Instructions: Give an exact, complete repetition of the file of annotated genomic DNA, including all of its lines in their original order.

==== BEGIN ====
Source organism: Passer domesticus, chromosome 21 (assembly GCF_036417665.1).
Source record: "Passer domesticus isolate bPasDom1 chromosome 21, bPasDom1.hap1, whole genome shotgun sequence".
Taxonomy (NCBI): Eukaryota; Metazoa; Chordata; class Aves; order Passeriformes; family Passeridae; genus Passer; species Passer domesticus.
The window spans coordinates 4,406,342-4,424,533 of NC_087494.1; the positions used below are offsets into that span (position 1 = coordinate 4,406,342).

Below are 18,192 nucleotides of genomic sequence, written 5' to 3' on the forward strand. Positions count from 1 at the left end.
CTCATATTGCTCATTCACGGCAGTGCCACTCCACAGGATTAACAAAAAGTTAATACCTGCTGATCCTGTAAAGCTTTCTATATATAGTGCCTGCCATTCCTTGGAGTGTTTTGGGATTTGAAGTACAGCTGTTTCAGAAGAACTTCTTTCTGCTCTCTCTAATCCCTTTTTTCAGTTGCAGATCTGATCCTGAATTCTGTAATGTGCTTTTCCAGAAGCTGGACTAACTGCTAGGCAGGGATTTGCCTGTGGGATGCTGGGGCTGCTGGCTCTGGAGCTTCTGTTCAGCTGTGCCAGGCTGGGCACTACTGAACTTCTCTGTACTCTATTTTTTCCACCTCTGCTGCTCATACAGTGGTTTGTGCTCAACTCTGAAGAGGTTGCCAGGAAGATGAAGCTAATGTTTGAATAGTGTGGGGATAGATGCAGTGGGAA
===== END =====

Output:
Source organism: Passer domesticus, chromosome 21 (assembly GCF_036417665.1).
Source record: "Passer domesticus isolate bPasDom1 chromosome 21, bPasDom1.hap1, whole genome shotgun sequence".
Taxonomy (NCBI): Eukaryota; Metazoa; Chordata; class Aves; order Passeriformes; family Passeridae; genus Passer; species Passer domesticus.
The window spans coordinates 4,406,342-4,424,533 of NC_087494.1; the positions used below are offsets into that span (position 1 = coordinate 4,406,342).

Below are 18,192 nucleotides of genomic sequence, written 5' to 3' on the forward strand. Positions count from 1 at the left end.
CTCATATTGCTCATTCACGGCAGTGCCACTCCACAGGATTAACAAAAAGTTAATACCTGCTGATCCTGTAAAGCTTTCTATATATAGTGCCTGCCATTCCTTGGAGTGTTTTGGGATTTGAAGTACAGCTGTTTCAGAAGAACTTCTTTCTGCTCTCTCTAATCCCTTTTTTCAGTTGCAGATCTGATCCTGAATTCTGTAATGTGCTTTTCCAGAAGCTGGACTAACTGCTAGGCAGGGATTTGCCTGTGGGATGCTGGGGCTGCTGGCTCTGGAGCTTCTGTTCAGCTGTGCCAGGCTGGGCACTACTGAACTTCTCTGTACTCTATTTTTTCCACCTCTGCTGCTCATACAGTGGTTTGTGCTCAACTCTGAAGAGGTTGCCAGGAAGATGAAGCTAATGTTTGAATAGTGTGGGGATAGATGCAGTGGGAA